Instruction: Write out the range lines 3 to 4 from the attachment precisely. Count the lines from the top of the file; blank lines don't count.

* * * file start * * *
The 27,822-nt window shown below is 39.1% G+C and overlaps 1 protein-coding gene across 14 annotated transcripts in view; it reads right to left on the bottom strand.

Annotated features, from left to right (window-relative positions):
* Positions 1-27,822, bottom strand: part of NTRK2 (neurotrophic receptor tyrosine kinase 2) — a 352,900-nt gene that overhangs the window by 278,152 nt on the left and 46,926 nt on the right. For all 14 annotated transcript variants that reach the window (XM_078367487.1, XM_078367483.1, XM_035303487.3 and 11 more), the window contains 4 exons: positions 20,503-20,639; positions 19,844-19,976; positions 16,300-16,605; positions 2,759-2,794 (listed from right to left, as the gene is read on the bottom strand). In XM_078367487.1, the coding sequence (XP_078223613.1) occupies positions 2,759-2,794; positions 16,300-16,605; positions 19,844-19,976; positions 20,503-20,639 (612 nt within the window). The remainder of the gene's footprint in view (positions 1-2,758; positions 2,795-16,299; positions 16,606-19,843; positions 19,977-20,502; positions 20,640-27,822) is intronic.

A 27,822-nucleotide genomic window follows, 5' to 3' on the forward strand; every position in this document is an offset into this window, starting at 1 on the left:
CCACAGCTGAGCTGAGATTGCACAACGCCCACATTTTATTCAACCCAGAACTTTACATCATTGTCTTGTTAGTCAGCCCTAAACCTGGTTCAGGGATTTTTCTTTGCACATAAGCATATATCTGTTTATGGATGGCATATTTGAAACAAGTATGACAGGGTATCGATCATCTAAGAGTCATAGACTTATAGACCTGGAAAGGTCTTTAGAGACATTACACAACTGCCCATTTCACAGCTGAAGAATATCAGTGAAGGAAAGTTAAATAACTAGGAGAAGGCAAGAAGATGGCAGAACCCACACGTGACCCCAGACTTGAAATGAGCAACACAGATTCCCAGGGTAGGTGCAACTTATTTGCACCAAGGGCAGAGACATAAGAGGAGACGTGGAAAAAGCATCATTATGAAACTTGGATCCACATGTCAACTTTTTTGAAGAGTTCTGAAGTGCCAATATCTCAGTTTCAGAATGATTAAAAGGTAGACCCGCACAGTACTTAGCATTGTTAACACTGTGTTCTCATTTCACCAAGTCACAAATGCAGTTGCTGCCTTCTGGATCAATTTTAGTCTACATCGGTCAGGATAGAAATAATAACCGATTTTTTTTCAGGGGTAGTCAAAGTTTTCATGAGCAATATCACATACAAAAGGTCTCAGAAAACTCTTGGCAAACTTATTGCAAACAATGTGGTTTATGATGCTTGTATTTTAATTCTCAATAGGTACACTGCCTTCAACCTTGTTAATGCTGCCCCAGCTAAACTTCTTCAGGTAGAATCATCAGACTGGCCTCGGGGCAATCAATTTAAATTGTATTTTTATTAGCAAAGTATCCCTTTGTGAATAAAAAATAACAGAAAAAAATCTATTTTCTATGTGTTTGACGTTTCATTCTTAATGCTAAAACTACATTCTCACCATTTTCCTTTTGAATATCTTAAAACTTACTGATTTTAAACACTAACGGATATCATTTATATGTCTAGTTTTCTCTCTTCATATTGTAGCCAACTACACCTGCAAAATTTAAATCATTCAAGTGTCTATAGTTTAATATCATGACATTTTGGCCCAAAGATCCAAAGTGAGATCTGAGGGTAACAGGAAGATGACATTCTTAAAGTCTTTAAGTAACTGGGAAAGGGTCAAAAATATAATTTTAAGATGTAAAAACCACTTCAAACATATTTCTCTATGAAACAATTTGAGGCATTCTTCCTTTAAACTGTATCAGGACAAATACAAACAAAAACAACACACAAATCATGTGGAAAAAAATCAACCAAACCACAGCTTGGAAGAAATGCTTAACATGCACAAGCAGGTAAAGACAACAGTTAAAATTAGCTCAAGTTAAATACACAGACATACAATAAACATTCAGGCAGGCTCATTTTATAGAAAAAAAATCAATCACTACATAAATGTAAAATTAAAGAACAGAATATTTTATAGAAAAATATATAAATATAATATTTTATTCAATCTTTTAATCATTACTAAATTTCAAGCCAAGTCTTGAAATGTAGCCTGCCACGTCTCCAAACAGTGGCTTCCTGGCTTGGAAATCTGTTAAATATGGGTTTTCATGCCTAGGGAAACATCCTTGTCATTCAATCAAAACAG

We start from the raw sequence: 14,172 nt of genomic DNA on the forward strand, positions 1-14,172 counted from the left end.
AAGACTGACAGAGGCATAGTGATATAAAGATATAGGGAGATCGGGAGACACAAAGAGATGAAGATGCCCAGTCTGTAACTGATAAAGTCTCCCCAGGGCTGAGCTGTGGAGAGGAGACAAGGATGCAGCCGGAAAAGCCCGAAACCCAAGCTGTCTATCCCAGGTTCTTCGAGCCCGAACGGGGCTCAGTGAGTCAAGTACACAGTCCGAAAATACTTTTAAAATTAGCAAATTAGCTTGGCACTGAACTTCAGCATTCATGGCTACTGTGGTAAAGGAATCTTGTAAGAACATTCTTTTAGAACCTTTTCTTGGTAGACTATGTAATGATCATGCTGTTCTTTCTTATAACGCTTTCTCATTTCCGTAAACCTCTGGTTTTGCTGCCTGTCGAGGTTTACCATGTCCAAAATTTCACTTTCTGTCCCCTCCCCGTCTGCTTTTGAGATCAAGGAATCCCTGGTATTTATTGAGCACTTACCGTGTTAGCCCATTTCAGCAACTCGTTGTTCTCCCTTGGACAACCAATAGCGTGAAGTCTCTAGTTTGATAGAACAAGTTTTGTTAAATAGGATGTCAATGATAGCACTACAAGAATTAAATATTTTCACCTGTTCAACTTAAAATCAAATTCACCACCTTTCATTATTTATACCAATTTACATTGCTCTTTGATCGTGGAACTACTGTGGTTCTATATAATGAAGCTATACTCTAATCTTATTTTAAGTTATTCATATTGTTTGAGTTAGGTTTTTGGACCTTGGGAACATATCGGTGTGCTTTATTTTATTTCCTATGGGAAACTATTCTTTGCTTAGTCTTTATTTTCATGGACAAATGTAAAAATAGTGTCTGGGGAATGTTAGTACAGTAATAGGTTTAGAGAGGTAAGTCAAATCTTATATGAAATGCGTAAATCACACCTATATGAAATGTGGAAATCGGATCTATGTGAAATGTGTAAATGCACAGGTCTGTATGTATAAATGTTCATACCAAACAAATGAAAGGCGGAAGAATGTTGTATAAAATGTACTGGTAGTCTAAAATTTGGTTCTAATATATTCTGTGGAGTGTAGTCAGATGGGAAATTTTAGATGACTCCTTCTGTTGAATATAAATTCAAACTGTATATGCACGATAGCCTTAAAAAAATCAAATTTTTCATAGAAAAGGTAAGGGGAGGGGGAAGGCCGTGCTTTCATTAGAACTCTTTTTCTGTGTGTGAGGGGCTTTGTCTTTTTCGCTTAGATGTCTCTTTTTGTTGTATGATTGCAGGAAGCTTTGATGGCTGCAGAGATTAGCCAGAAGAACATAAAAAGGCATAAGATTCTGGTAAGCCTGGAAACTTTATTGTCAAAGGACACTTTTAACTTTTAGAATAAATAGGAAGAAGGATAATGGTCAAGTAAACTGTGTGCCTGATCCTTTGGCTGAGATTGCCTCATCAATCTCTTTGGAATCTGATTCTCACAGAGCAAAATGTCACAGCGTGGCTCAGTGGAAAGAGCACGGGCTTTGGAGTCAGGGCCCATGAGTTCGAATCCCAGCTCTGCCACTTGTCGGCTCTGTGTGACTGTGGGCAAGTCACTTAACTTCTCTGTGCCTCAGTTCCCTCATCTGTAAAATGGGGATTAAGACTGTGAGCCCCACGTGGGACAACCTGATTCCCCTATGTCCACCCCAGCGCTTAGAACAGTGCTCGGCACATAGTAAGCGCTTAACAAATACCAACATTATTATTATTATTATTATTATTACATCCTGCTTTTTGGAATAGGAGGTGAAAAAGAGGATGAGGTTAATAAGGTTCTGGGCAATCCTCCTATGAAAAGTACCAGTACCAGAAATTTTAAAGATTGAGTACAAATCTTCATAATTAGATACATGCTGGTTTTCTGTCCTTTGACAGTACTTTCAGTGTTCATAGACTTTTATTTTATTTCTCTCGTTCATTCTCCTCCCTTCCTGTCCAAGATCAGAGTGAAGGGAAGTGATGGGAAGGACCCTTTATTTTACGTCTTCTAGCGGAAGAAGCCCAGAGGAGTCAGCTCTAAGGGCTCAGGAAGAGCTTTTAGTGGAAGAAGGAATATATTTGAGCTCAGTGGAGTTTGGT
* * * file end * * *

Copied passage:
* Positions 1-27,822, bottom strand: part of NTRK2 (neurotrophic receptor tyrosine kinase 2) — a 352,900-nt gene that overhangs the window by 278,152 nt on the left and 46,926 nt on the right. For all 14 annotated transcript variants that reach the window (XM_078367487.1, XM_078367483.1, XM_035303487.3 and 11 more), the window contains 4 exons: positions 20,503-20,639; positions 19,844-19,976; positions 16,300-16,605; positions 2,759-2,794 (listed from right to left, as the gene is read on the bottom strand). In XM_078367487.1, the coding sequence (XP_078223613.1) occupies positions 2,759-2,794; positions 16,300-16,605; positions 19,844-19,976; positions 20,503-20,639 (612 nt within the window). The remainder of the gene's footprint in view (positions 1-2,758; positions 2,795-16,299; positions 16,606-19,843; positions 19,977-20,502; positions 20,640-27,822) is intronic.

A 27,822-nucleotide genomic window follows, 5' to 3' on the forward strand; every position in this document is an offset into this window, starting at 1 on the left: